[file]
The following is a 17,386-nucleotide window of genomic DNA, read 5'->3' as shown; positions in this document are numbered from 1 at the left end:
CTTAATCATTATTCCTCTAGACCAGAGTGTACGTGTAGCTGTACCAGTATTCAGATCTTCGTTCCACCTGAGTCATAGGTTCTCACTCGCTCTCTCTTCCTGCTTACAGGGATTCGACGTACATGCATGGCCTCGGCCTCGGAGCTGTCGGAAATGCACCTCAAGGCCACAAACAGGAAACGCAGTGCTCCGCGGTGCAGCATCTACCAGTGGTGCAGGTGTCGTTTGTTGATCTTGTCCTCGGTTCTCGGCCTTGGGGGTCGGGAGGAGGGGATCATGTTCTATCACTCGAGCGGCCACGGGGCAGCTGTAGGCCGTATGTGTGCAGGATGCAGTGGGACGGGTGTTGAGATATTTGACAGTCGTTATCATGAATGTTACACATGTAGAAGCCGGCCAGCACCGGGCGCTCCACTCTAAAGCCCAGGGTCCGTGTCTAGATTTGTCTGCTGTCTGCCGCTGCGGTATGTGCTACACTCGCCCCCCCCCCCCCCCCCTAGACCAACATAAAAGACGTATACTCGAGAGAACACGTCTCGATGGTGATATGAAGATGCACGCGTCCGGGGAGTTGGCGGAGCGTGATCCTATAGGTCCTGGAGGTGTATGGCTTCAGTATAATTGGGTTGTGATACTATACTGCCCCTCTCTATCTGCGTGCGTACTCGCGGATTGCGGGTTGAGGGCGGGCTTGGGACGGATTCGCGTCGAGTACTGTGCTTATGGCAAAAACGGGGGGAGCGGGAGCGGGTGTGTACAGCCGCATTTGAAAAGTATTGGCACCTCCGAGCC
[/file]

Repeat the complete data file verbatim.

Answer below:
The following is a 17,386-nucleotide window of genomic DNA, read 5'->3' as shown; positions in this document are numbered from 1 at the left end:
CTTAATCATTATTCCTCTAGACCAGAGTGTACGTGTAGCTGTACCAGTATTCAGATCTTCGTTCCACCTGAGTCATAGGTTCTCACTCGCTCTCTCTTCCTGCTTACAGGGATTCGACGTACATGCATGGCCTCGGCCTCGGAGCTGTCGGAAATGCACCTCAAGGCCACAAACAGGAAACGCAGTGCTCCGCGGTGCAGCATCTACCAGTGGTGCAGGTGTCGTTTGTTGATCTTGTCCTCGGTTCTCGGCCTTGGGGGTCGGGAGGAGGGGATCATGTTCTATCACTCGAGCGGCCACGGGGCAGCTGTAGGCCGTATGTGTGCAGGATGCAGTGGGACGGGTGTTGAGATATTTGACAGTCGTTATCATGAATGTTACACATGTAGAAGCCGGCCAGCACCGGGCGCTCCACTCTAAAGCCCAGGGTCCGTGTCTAGATTTGTCTGCTGTCTGCCGCTGCGGTATGTGCTACACTCGCCCCCCCCCCCCCCCCCTAGACCAACATAAAAGACGTATACTCGAGAGAACACGTCTCGATGGTGATATGAAGATGCACGCGTCCGGGGAGTTGGCGGAGCGTGATCCTATAGGTCCTGGAGGTGTATGGCTTCAGTATAATTGGGTTGTGATACTATACTGCCCCTCTCTATCTGCGTGCGTACTCGCGGATTGCGGGTTGAGGGCGGGCTTGGGACGGATTCGCGTCGAGTACTGTGCTTATGGCAAAAACGGGGGGAGCGGGAGCGGGTGTGTACAGCCGCATTTGAAAAGTATTGGCACCTCCGAGCC